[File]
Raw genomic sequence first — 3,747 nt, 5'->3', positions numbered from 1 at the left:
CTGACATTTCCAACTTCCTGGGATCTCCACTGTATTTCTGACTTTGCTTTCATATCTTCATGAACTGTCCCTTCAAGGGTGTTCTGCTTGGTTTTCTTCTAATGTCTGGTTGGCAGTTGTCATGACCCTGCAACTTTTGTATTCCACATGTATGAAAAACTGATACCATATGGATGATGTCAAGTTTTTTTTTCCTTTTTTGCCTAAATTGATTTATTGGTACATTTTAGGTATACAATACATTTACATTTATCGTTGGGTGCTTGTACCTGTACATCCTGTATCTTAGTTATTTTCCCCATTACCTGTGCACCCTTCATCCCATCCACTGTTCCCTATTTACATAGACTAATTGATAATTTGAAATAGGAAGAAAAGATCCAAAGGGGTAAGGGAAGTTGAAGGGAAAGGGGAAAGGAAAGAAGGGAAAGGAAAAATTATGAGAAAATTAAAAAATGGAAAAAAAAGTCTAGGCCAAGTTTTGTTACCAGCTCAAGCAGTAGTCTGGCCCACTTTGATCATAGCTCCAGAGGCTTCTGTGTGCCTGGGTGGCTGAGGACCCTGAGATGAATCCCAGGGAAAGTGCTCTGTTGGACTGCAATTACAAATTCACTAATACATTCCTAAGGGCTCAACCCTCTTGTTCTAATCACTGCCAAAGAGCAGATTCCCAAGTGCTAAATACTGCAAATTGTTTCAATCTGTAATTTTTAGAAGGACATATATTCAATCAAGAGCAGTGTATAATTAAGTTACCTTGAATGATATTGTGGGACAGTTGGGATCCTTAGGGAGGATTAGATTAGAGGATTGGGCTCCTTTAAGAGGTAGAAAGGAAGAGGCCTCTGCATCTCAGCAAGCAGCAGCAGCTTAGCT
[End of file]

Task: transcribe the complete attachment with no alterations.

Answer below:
Raw genomic sequence first — 3,747 nt, 5'->3', positions numbered from 1 at the left:
CTGACATTTCCAACTTCCTGGGATCTCCACTGTATTTCTGACTTTGCTTTCATATCTTCATGAACTGTCCCTTCAAGGGTGTTCTGCTTGGTTTTCTTCTAATGTCTGGTTGGCAGTTGTCATGACCCTGCAACTTTTGTATTCCACATGTATGAAAAACTGATACCATATGGATGATGTCAAGTTTTTTTTTCCTTTTTTGCCTAAATTGATTTATTGGTACATTTTAGGTATACAATACATTTACATTTATCGTTGGGTGCTTGTACCTGTACATCCTGTATCTTAGTTATTTTCCCCATTACCTGTGCACCCTTCATCCCATCCACTGTTCCCTATTTACATAGACTAATTGATAATTTGAAATAGGAAGAAAAGATCCAAAGGGGTAAGGGAAGTTGAAGGGAAAGGGGAAAGGAAAGAAGGGAAAGGAAAAATTATGAGAAAATTAAAAAATGGAAAAAAAAGTCTAGGCCAAGTTTTGTTACCAGCTCAAGCAGTAGTCTGGCCCACTTTGATCATAGCTCCAGAGGCTTCTGTGTGCCTGGGTGGCTGAGGACCCTGAGATGAATCCCAGGGAAAGTGCTCTGTTGGACTGCAATTACAAATTCACTAATACATTCCTAAGGGCTCAACCCTCTTGTTCTAATCACTGCCAAAGAGCAGATTCCCAAGTGCTAAATACTGCAAATTGTTTCAATCTGTAATTTTTAGAAGGACATATATTCAATCAAGAGCAGTGTATAATTAAGTTACCTTGAATGATATTGTGGGACAGTTGGGATCCTTAGGGAGGATTAGATTAGAGGATTGGGCTCCTTTAAGAGGTAGAAAGGAAGAGGCCTCTGCATCTCAGCAAGCAGCAGCAGCTTAGCT